Staten Island Community 3
NEIGHBORHOODS: Annadale, Arden Heights, Bay Terrace, Charleston, Eltingville, Great Kills, Greenridge, Huguenot, Pleasant Plains, Princes Bay, Richmond Valley, Rossville, Tottenville, Woodrow
Annadale – Once inhabited by the Raritan Indians. Named around 1860 to honor Mrs. Anna S. Seguine, a descendant of French Huguenots who settled on the South Shore. Today, Annadale’s once-pristine woodlands have been developed into small tracts of homes. Visit Annadale homes for sale and South-East-Annadale homes for sale.
Arden Heights – Named around 1886 by Erastus Wiman, a 19th-century real estate developer, promoter, entrepreneur and journalist. He created the transportation hub in St. George and was partially responsible for bringing electricity to the Island.
Bay Terrace – A small South Shore community, north of Great Kills, with 33 streets. Staten Island Rapid Transit has a station in Bay Terrace.
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Charleston – Is the name of a neighborhood, or section, of New York City‘s borough of Staten Island. It is located on the island’s South Shore, with Tottenville to the south, Pleasant Plains to the East,Rossville to the north, and the Arthur Kill to the west.
Eltingville – Once known as South Side (1873) and later Sea Side, Eltingville takes its name from the Elting family, which settled the area in the 19th century.
Great Kills – Once a mecca for fishermen and noted for the fine seafood served in its hotels. The shoreline was called Cairedon and the inland was known as Newtown. The area was later named Giffords (as in Giffords Lane, which bisects the community), after the local commissioner and surveyor of roads, Daniel Gifford. The name, derived from the Dutch word kil (creek or waterway), was adopted in 1865. Today, Great Kills is home to marinas and is part of the expansive Gateway National Recreation Area.
Greenridge – Once the site of the French Church, a place of worship for the many Huguenot families who settled in the area. Called Kleine Kill by the Dutch and Fresh Kills by the Colonial English. Also once known as Marshland, and named Green Ridge around 1876.
Huguenot – Known as Bloomingview in the mid-1800s, the community derives its name from the Protestant Huguenots who fled persecution in France during the 16th and 17th centuries. Today, Huguenot’s natural woodlands have largely been sacrificed for upscale housing.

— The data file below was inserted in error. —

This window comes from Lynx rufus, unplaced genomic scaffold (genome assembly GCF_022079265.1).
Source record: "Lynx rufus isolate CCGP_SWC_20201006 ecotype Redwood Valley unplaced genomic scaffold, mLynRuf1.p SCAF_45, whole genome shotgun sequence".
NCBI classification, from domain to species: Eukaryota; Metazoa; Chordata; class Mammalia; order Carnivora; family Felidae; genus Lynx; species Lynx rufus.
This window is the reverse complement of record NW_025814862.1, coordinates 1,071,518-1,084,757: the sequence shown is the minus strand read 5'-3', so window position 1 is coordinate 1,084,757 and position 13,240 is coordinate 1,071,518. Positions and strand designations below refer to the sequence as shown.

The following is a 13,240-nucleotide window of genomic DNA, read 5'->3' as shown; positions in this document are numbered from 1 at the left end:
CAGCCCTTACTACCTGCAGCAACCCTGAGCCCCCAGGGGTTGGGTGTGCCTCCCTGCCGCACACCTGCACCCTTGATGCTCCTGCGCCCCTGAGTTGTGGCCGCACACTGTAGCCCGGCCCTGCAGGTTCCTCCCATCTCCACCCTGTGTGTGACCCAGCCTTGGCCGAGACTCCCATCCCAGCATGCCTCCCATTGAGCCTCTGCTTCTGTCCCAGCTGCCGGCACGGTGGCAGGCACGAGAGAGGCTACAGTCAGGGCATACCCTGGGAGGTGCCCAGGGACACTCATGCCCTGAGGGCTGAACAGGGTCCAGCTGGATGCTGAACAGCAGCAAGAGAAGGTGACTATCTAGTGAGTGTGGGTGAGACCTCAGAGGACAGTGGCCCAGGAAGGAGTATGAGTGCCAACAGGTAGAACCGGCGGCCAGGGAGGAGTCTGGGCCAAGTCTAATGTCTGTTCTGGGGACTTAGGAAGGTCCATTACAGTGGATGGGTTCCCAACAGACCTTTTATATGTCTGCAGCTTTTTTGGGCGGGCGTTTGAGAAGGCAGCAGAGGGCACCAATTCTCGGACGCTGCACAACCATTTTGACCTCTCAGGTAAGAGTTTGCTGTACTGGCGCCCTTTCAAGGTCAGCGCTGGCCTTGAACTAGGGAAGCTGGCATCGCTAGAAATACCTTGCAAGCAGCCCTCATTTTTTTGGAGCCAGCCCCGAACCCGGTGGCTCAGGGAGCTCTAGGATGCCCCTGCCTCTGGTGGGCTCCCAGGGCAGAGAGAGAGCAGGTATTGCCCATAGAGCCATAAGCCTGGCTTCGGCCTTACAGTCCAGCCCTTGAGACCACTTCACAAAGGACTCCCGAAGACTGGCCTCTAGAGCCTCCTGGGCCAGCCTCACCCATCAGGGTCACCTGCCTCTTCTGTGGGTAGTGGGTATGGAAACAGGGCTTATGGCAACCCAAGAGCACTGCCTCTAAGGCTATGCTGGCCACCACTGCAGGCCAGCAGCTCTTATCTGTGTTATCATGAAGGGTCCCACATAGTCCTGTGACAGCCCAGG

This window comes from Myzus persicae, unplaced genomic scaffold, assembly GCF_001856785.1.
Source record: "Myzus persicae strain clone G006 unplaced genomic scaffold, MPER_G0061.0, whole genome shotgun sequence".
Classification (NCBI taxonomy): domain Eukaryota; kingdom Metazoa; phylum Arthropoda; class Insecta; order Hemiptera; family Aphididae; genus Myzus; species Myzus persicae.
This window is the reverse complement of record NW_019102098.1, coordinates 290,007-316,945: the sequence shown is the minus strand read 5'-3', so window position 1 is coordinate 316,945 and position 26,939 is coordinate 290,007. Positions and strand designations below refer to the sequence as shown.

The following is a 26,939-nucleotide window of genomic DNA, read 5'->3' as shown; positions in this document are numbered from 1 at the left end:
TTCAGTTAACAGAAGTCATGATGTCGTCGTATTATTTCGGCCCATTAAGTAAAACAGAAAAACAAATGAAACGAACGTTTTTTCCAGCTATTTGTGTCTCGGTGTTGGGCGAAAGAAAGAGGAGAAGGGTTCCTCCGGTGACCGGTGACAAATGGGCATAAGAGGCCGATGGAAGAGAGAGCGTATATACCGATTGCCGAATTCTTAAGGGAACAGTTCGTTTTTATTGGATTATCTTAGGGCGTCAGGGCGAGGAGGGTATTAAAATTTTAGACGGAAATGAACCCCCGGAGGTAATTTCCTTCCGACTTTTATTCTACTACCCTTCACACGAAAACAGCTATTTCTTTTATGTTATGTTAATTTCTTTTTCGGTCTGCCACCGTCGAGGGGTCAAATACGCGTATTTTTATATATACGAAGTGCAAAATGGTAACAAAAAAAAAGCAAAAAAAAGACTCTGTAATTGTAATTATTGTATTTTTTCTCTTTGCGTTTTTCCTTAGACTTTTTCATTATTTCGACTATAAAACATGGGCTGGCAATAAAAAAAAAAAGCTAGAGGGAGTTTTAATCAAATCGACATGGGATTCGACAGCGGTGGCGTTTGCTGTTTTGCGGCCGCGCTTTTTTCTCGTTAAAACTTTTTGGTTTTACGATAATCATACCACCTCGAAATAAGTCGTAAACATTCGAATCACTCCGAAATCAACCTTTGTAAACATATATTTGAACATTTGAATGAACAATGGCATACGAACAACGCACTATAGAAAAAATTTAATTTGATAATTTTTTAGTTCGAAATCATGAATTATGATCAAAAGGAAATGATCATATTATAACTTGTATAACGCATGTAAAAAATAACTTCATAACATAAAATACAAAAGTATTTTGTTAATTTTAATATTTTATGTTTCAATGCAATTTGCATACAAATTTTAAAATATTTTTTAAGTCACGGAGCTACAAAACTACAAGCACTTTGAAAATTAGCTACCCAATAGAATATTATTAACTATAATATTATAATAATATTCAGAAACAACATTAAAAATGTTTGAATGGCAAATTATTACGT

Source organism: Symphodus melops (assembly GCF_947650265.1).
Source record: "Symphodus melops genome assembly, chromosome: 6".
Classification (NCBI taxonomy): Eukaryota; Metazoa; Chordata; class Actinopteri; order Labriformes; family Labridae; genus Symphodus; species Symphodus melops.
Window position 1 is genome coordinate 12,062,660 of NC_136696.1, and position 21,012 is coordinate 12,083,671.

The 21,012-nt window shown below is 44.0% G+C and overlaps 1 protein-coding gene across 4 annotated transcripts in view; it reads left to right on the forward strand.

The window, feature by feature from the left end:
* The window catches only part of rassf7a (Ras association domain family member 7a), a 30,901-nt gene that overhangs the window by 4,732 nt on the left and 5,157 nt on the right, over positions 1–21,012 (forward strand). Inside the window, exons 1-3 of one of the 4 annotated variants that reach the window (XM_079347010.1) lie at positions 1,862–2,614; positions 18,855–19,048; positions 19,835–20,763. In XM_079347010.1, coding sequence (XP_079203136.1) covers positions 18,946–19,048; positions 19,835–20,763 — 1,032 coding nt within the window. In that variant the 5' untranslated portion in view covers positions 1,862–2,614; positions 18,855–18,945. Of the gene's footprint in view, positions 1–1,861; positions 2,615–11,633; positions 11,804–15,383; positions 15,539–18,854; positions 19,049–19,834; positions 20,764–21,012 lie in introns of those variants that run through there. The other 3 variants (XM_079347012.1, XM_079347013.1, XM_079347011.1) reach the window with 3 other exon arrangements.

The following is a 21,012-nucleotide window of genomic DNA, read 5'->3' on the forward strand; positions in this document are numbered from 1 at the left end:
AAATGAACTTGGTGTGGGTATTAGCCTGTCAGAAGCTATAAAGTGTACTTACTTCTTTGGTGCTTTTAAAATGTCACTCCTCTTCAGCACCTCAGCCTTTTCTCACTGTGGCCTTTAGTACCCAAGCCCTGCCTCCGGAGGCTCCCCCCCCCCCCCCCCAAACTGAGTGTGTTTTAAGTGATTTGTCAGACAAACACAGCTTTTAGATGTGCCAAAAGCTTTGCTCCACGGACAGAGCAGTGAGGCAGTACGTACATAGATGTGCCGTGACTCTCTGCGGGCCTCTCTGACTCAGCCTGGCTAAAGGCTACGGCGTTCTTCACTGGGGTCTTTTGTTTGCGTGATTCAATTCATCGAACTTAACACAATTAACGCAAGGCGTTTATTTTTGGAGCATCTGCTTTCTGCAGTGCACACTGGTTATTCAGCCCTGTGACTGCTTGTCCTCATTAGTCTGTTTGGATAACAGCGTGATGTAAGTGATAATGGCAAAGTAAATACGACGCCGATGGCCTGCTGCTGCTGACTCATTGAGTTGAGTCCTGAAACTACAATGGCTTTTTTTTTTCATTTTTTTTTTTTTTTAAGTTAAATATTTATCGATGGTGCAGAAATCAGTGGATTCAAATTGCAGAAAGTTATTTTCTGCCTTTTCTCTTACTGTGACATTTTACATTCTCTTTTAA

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Pleasant Plains – This community of rolling meadows was named after a railroad station built in 1860 at a bend in Amboy Road. Acclaimed harpist Maud Morgan and New York Opera manager Max Maretzek once lived there. Today, Pleasant Plains is home to one of the Islands largest burial grounds, Resurrection Cemetery.
Princes Bay – Called Lemon Creek until about 1861. Named for William, Prince of Orange, who became King of England (1650-1702). The once prosperous fishing and oystering village produced oysters so well known they were called Prince’s Bay oysters on menus in Manhattan and London. Today, Prince’s Bay is home to a campus of the Staten Island University Hospital.
Richmond Valley – Forms part of Tottenville. Contains many nice houses along Amboy Road, Beach Avenue and other streets.
Rossville – Named in the 1830s after Col. William E. Ross, who had built a replica of Windsor Castle, called Ross Castle, on a hill overlooking the ferry depot there. Originally called Old Blazing Star, after a tavern located in the area.
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Tottenville – Originally part of the Manor of Bentley in the late 1600s and later called The Neck during the American Revolution. Named since 1862 for Major General Joseph G. Totten, chief engineer of the U.S. Army, who directed the building of fortifications along the Eastern Seaboard, except for a brief period around 1910 when it was called Bentley Manor. Today, Tottenville is home to the Conference House, site of unsuccessful peace talks between John Adams, Benjamin Franklin and Edward Rutledge and British officials in September 1776.
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Woodrow – This South Shore town is home to Community Board 3 in the Woodrow Shopping Plaza. Woodrow is home to the first Methodist church — Woodrow United Methodist Church — in this part of the country, built in 1771. Its colonial burial ground contains some of the Islands earliest families: Poillon, Seguine, Winant, LaForge and Mersereau.
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PARKS AND RECREATION
You’ll never believe you’re in New York City. Southern Staten Island is a nature lover’s paradise, with diverse natural areas and countless recreation opportunities. Visit some of our parks.